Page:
For Immediate Release
Washington, DC - The U.S. Agency for International Development (USAID) congratulates its partner, the International AIDS Vaccine Initiative (IAVI) for its recent findings that may bring the scientific community a bit closer to an HIV vaccine. The results allow scientists to understand the dynamics of naturally occurring protective mechanisms that some people have against HIV.
Throughout the course of the study entitled, "Protocol G: A Cross Sectional Study to Screen For and Generate Broadly Neutralizing Monoclonal Antibodies from HIV Infected Individuals," scientists discovered that some people who are exposed to HIV have created antibodies that effectively block or neutralize the virus. These promising findings point to important clues that will inform on-going work to design a vaccine against HIV.
USAID and IAVI have been in a cooperative agreement since 2006 to accelerate the discovery of an AIDS vaccine. With the support of USAID, IAVI was able to test over 1,800 HIV positive individuals in several developing countries leading to the discovery of these highly effective antibodies that create immunity against many strains of HIV.
The findings, which were published in the journal Science, provide critical information that is sure to shape vaccine research in the future.
USAID's Office of HIV/AIDS commends IAVI on its diligent and insightful success and is proud to have supported them in this exciting work.
"We are delighted with IAVI's promising and novel achievements; if there is one thing USAID understands, it's the importance of setting long range goals," said David Stanton, division chief in USAID's Office of HIV/AIDS. "Translating these findings into an actual vaccine will surely take time and much more work, but IAVI's Protocol G provides important insight into what a vaccine might look like so it can effectively instruct the immune system to produce these powerful antibodies."
About USAID's Response to HIV/AIDS
Since the inception of its HIV/AIDS program in 1986, the U.S. Agency for International Development (USAID) has been on the forefront of the global AIDS crisis, investing more than $7 billion to fight the pandemic. Today, with more than 33 million people living with or affected by HIV/AIDS, USAID is a key partner in the U.S. President's Emergency Plan for AIDS Relief, the largest and most diverse HIV/AIDS prevention, care, and treatment initiative in the world.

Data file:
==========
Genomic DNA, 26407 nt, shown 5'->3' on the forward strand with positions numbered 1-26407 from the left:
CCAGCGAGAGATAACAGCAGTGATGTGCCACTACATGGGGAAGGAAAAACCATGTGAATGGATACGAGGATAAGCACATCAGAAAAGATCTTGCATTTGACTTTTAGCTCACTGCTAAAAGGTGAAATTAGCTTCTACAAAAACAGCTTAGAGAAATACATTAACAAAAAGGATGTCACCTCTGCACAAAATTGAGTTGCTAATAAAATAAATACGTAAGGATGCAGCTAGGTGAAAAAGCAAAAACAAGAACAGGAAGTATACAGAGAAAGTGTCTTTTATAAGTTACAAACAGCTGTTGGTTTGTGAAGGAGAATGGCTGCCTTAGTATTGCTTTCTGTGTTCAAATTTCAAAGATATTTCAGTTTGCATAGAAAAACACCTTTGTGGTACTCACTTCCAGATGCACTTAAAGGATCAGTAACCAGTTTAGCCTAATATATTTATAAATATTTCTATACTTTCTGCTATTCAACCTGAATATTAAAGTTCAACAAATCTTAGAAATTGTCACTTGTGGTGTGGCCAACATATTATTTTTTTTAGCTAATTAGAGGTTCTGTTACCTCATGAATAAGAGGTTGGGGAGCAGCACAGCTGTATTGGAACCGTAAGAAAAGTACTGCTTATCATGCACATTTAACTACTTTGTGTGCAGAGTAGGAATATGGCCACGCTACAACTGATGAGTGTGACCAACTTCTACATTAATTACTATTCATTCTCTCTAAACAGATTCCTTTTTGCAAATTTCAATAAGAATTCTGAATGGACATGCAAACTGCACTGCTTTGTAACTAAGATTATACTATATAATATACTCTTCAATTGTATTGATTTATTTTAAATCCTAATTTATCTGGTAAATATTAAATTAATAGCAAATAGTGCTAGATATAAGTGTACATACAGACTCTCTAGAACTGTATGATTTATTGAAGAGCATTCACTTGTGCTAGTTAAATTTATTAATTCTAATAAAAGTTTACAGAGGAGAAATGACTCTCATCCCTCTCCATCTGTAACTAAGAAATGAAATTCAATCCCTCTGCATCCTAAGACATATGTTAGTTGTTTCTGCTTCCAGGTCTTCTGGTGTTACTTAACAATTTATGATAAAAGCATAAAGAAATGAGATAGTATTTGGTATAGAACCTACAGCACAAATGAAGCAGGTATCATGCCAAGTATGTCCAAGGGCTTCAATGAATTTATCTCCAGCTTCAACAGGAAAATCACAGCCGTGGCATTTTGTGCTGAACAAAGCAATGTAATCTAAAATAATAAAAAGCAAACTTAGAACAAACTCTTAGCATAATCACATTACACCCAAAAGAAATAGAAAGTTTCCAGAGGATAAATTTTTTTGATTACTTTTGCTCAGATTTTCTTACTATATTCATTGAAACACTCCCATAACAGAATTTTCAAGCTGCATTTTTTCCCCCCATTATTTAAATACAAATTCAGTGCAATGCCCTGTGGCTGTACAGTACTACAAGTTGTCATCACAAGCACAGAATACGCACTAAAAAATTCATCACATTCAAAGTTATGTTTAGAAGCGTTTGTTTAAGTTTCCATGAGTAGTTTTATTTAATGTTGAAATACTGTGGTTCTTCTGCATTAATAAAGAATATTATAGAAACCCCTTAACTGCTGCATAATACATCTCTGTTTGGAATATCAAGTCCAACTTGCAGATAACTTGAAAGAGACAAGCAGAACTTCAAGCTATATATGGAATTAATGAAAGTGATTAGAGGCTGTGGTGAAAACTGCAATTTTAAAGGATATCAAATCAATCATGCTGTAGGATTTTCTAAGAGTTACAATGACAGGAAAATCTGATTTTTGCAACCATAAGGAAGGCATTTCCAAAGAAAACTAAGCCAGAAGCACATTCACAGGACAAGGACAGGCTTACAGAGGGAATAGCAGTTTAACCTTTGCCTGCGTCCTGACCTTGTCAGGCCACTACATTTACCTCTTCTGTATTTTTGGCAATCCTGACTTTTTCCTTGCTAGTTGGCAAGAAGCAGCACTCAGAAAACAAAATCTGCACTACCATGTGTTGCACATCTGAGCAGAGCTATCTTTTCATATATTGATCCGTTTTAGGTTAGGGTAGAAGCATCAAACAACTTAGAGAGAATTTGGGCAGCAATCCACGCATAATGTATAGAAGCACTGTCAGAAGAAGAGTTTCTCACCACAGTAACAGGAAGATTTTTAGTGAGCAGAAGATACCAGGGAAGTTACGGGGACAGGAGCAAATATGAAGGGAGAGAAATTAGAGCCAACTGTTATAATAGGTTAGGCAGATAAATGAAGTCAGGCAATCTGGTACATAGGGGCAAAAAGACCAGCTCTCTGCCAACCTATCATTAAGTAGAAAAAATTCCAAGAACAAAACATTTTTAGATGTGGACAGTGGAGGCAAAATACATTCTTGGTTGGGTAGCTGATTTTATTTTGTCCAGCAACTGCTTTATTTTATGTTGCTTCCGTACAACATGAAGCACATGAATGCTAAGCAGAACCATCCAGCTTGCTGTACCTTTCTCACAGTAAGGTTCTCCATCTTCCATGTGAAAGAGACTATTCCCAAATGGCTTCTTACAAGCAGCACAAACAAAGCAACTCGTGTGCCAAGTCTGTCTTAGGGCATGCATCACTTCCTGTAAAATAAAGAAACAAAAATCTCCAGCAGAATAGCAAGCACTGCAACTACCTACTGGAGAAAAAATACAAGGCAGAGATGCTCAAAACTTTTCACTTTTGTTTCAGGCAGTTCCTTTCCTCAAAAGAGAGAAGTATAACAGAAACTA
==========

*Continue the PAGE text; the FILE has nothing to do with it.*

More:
About USAID's Support of IAVI
Since 2001, USAID has funded the International AIDS Vaccine Initiative (IAVI), a nonprofit organization that acts as a virtual pharmaceutical company to accelerate the development and clinical testing of HIV vaccine candidates. This support is an important part of U.S. Government (USG) efforts to address the pandemic from every conceivable direction. IAVI facilitates collaboration among universities, governments, and private-sector groups to ensure that the appropriate resources are available for each phase of product development.
For more information about the U.S. Agency for International Development, visit our Web site at www.usaid.gov.
Related Press Releases
- Saving Lives at Birth: A Grand Challenge for Development Announces Round 5 Award Nominees for Innovative Solutions to Prevent Maternal, Infant Deaths in the Hardest to Reach Regions of the World
- Global Financing Facility Launched with Billions Already Mobilized to End Maternal and Child Mortality by 2030
- USAID Announces $266 Million to Support Recovery Efforts in Ebola-Affected Countries
Last updated: July 23, 2015